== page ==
The first of 3 videos in this series, all produced by Elliott McPherson.
Lee Bains narrates.
Growing up in Tuscaloosa has its unique rites of passage. One of them nvolves celebrating that newly-minted driver’s permit with a night-time visit to the ghosts and haints of Old Bryce.
The entire journey- from the borrowing of the parental gas-guzzling unit to the illegal trespassing on Bryce property to the conversing with the spirits of Bryce’s former residents- feels trangressive. And the intersection of local history with young adulthood requires the exploration of liminal spaces, unspeakable places only visible to those willing to venture out in the twilight.
I confess to having visited the “old Bryce” five times during my high school days.
The first time was all chills and thrills and rumors of blood on padded walls.
The second time involved a group of us who waited for the full moon to illuminate our way.
The third time involved the company of my high school “sweetheart” (we were anything but).
The fourth time I went alone- with only my journal and a few names gleaned from tombstones.
The fifth time was a solo act, this time equipped with tape cassette Walkman technology and the haunting voice of Margo Timmins.
The Dexateens did much better- they went there to tell the stories of Old Bryce. Perhaps they even hoped to spill its secrets. But the ghosts of the past are easier to conjure than to capture.
On Halloween 2008, they traveled out to “Old Bryce”, the abandoned Jemison Mental Hospital on the outskirts of their hometown, Tuscaloosa, Alabama, in an attempt to conjure up whatever spirits might still lurk there. They took their guitars, recording equipment, and a handful of songs. Fortunately, “things did not go according to plan”. Any story seeking ghosts is much better when it deviates from the plan or script.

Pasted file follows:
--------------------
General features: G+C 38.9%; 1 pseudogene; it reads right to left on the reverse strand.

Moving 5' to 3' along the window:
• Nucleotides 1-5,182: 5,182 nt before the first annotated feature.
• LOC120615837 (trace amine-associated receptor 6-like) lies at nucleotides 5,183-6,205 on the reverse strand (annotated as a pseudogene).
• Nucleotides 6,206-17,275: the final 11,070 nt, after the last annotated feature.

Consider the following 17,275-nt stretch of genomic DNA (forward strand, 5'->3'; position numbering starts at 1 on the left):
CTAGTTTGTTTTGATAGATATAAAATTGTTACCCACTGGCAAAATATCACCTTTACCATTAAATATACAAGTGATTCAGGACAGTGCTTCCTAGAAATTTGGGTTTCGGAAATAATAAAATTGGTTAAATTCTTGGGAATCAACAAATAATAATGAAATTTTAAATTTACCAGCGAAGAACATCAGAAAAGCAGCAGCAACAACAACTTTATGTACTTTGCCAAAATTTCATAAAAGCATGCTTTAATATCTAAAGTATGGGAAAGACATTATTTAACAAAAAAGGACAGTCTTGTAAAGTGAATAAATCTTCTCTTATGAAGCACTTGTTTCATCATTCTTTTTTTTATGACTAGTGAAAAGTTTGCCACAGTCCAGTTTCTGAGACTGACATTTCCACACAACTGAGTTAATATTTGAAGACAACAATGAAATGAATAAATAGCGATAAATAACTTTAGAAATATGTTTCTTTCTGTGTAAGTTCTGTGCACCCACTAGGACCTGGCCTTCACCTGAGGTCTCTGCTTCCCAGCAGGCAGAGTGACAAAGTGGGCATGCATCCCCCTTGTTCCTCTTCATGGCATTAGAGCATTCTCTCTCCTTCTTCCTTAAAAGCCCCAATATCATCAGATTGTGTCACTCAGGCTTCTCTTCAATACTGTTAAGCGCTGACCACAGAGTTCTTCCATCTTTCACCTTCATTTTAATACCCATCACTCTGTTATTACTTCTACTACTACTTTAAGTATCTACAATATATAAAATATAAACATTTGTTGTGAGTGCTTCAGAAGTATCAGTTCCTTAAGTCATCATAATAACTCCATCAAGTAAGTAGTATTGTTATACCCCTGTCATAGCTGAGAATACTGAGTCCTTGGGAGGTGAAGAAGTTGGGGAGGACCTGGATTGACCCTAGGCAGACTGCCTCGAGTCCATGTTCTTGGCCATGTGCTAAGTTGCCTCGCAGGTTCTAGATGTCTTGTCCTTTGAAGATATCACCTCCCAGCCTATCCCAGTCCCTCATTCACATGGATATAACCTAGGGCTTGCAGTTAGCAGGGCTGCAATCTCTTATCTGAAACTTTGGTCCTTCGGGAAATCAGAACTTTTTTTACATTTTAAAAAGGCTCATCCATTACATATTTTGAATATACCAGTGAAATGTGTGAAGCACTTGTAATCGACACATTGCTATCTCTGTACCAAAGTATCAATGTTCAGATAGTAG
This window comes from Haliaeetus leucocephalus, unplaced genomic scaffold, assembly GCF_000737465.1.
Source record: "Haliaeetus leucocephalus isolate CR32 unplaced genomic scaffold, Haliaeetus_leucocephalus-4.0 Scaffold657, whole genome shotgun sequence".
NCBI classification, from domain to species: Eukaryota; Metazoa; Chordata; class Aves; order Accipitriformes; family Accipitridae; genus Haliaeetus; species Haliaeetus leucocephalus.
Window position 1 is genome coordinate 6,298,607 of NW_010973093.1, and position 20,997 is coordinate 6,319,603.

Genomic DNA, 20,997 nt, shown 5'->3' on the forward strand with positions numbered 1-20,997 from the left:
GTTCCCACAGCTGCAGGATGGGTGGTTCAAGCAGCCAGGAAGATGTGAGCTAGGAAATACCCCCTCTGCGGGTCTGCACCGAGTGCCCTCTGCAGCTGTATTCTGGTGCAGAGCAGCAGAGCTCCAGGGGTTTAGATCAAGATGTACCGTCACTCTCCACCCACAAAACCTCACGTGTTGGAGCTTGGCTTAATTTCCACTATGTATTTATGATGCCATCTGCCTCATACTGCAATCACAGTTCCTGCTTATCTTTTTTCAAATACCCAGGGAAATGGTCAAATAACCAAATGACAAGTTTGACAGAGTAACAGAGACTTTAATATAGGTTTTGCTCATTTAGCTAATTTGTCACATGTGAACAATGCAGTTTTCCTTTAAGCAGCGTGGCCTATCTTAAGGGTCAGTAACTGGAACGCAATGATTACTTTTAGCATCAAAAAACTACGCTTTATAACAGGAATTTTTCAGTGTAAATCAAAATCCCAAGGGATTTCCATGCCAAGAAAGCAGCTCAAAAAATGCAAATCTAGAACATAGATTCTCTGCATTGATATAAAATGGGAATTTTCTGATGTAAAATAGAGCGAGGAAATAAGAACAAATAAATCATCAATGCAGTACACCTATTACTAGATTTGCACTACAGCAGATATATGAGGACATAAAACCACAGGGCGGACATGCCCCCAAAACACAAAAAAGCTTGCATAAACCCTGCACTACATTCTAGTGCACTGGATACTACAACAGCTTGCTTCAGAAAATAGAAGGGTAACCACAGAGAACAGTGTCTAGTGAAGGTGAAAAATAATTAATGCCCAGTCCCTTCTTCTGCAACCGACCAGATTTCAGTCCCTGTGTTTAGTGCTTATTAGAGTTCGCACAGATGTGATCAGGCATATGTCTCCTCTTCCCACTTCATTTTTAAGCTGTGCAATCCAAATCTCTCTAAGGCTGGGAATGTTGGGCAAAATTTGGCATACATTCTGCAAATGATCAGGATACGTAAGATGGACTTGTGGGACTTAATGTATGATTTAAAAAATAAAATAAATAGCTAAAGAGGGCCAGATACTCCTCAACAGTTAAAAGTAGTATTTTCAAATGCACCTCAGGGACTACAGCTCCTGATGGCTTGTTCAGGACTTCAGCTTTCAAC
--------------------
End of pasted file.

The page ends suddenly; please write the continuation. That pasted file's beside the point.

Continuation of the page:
All three videos are worth watching- a great sampling of local history to share with middle schoolers and kids.
In Part 1, the Dexateens learn the history of the hospital, the band arrives at the hospital and performs, and plans go awry. In Part 2, a 2nd journey is proposed and carried out, another song is performed, and an unexplained encounter occurs. In Part 3, unexplained evidence is examined.
When I first got married, the King and I feasted in many a hidden local cemetery. Whenever the discussion got around to tombstones, I told him I want to be cremated, my ashes scattered over the village of Bran in Transylvania. But I also want an overgrown, weed-covered tombstone somewhere in Tuscaloosa- a tombstone that didn’t have a coffin beneath it, a tombstone inscribed only with my name and the words:
All of it ends with in a ghost story.